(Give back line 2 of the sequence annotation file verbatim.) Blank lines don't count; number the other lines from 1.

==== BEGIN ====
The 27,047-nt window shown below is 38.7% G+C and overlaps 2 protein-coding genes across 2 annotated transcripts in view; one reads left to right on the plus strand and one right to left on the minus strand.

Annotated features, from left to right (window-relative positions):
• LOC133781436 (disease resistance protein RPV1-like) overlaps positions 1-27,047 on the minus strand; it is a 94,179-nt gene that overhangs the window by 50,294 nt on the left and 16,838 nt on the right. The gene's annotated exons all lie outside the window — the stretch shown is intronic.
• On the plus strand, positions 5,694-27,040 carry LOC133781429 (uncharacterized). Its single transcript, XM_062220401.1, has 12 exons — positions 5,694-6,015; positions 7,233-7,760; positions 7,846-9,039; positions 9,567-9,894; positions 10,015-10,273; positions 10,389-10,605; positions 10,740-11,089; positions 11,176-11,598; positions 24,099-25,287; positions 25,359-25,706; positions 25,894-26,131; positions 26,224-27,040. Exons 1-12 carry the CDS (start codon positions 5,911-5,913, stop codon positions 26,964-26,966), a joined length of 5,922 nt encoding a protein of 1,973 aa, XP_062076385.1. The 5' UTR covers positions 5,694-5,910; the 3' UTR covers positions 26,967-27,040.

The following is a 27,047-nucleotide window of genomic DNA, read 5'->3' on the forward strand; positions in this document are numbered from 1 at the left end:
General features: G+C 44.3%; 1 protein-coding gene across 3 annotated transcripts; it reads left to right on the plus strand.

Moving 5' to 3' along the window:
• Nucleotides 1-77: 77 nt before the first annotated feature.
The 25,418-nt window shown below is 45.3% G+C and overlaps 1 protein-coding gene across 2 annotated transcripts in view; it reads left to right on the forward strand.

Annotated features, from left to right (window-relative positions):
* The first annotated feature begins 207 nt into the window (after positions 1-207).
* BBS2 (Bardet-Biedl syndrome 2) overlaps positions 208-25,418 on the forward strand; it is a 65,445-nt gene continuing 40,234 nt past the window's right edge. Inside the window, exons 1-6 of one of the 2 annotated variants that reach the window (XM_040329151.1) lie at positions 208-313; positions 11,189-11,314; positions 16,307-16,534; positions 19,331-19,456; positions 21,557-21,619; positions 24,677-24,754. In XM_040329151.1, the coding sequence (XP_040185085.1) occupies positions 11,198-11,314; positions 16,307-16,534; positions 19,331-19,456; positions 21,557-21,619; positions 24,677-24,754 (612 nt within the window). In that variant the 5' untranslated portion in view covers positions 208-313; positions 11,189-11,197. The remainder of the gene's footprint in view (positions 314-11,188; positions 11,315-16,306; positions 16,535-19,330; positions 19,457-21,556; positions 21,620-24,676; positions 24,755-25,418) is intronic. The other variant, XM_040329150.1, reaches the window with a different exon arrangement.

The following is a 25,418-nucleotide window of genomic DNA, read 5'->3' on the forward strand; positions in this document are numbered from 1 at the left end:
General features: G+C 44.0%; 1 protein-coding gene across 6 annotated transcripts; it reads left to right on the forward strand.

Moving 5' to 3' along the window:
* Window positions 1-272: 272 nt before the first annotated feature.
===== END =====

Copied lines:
Annotated features, from left to right (window-relative positions):